Germany is negotiating new arms deals with Turkey                    German-Foreign-Policy.com newsletter , 11 May 2017

BERLIN / ANKARA (Own report) – The German government is negotiating new German-Turkish arms deals, as was confirmed by the German Ministry of Economics.   Brigitte Zypries (SPD), Minister of the Economy, spoke with the CEO of Rheinmetall weapons manufacturer about upgrading the Turkish Leopard battle tank.  “In principle,” such deals with NATO partners “can not to be restricted,” according to Berlin.   The German government is also seeking to re-invigorate German-Turkish economic cooperation, to strengthen bilateral relations.  Germany does not want to lose Turkey as a “bridge” connecting Germany and the EU to the Middle East.   Under President Recep Tayyip Erdoğan, Ankara is not only strengthening the country’s economy and, in the long run, making it one of the world’s top ten economies (“Vision 2023”), he is also planning to transform the country into an independent regional power, forming alliances as it chooses – no longer dependent on the western states.

The reorientation of its foreign policy is accompanied by the country’s transformation into a presidential dictatorship.

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AUSTRIAN ELECTION LIKELY

Following the resignation of the OVP party leader from the governing coalition, another election in Austria is likely.   This time, the right wing People’s Party is doing well in the polls, which show they have more than 30% of the population behind them.   The party, like other right-wing parties in Europe, is against Islamization and the arrival of millions of Muslim immigrants.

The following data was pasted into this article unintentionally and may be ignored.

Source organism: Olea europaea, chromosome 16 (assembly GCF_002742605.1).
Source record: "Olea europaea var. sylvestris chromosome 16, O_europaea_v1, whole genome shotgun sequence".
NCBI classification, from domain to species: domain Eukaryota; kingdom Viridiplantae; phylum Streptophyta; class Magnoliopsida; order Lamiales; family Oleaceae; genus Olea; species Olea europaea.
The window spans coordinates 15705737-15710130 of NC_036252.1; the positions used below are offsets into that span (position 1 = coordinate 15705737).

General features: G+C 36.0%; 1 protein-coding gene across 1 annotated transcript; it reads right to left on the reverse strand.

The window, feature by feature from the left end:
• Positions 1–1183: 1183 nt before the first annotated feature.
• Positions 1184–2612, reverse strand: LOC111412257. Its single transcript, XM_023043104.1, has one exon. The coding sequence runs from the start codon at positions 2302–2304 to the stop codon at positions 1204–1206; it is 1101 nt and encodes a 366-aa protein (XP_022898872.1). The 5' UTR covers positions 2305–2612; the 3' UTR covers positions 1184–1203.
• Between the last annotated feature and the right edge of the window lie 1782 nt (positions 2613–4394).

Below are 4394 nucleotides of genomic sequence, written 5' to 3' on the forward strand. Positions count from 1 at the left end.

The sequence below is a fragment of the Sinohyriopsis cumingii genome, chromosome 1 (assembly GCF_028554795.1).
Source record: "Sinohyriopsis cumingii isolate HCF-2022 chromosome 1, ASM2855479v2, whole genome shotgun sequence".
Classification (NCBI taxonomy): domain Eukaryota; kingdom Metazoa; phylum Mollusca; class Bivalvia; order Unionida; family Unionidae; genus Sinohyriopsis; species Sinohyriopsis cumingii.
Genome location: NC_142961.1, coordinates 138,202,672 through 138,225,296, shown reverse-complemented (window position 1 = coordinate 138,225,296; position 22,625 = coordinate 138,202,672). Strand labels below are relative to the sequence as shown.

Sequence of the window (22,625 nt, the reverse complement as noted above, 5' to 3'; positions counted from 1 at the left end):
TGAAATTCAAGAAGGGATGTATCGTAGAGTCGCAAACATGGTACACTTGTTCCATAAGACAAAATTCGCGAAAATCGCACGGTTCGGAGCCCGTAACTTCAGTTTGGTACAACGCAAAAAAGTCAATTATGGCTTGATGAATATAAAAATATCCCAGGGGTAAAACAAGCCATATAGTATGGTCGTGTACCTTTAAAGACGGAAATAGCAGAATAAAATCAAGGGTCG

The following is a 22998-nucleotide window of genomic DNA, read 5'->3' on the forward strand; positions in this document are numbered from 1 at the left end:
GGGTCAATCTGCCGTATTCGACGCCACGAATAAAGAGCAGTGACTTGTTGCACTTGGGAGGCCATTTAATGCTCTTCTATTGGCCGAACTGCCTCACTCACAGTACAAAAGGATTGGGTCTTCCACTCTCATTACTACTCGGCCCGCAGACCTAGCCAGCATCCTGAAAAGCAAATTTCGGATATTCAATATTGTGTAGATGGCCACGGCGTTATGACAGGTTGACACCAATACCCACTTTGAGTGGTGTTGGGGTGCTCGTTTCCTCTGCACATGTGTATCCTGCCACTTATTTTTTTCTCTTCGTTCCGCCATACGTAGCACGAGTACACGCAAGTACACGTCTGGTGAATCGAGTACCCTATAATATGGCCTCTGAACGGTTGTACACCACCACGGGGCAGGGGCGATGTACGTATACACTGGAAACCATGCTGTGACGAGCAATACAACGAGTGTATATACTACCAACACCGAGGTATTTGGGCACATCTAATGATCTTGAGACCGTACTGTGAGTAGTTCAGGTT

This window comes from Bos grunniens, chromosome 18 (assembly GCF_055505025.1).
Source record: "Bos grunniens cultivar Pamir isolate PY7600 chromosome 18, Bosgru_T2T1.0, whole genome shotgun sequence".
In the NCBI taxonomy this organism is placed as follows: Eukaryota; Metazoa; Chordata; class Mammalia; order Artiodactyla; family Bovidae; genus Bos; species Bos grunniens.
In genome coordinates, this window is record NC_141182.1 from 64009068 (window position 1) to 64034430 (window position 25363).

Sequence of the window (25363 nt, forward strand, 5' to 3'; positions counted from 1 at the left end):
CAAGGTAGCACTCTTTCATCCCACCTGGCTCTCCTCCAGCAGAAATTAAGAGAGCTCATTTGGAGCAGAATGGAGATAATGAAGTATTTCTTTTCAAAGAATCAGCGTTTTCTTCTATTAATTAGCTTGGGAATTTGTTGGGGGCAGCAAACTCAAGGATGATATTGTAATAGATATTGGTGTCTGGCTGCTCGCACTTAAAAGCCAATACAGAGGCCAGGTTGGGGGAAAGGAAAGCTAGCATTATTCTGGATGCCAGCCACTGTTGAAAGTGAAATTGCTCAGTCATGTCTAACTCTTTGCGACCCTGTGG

With the French and Dutch elections, we saw that European countries are out of line with the US and Britain.

We also see the remaining 27 countries of the EU sticking together – it’s increasingly unlikely that any other nations will break away, especially as the EU seems determined to punish the UK for leaving the organization.

Thirdly, a clearer picture is emerging of Berlin’s role as the leader in Europe.

Europe now is a German led super power, with a greater economic role than the US and with the potential to play a much bigger military role.

 

 

 

 

I LOVE PARIS IN THE SPRING TIME

The second round of the French presidential election takes place on Sunday.   Polls (!) show that the centrist candidate, Emmanuel Macron, is leading with 62% of the vote.   Madame Marine LePen, of the National Front, is not doing so well.   Reports say that she is already looking to what is often called “the third round of the presidential election,” voting for the Legislative Assembly, in June.   She has the potential to lead the opposition to Macron, who has no party support.   A future crisis (financial or terrorism), could lead to a major upheaval that would be to her benefit.

Mrs. LePen’s support comes mainly from rural areas and France’s rust-belt; Mr. Macron has all but 5% of the vote in Paris and the more affluent regions of the country.

The French political system, with three elections in just a few weeks, is rather complicated and, certainly this time, quite suspenseful.   For the first time since the birth of the Fifth Republic in 1958, the major parties are not involved in this second round – their candidates did not garner the necessary support.

It’s not just the political system that is different in France. Mr. Macron, married to his former school-teacher, 25 years older than himself, laughed off an accusation that he has had a gay relationship with a prominent radio personality; but now is issuing frequent denials about an overseas bank account!

In a heated televised debate on Wednesday evening, Madame LePen made the best prediction of the evening.   She said that seven days from now, France will have a female leader – either her or Angela Merkel, Germany’s Chancellor.   Mr. Macron is a committed European, whereas she would like the French people to have a Brexit style referendum on the country’s future membership. Under pressure,   M. Macron is talking about the need for Europe wide reforms, but he would keep France in both the EU and the single currency, the euro.

A victory for Emmanuel Macron would mean the 27 remaining members of the EU will stand together against the United Kingdom in the Brexit negotiations.   A win for Mrs. LePen would actually help London, though no politician in the UK is going to say anything to that effect!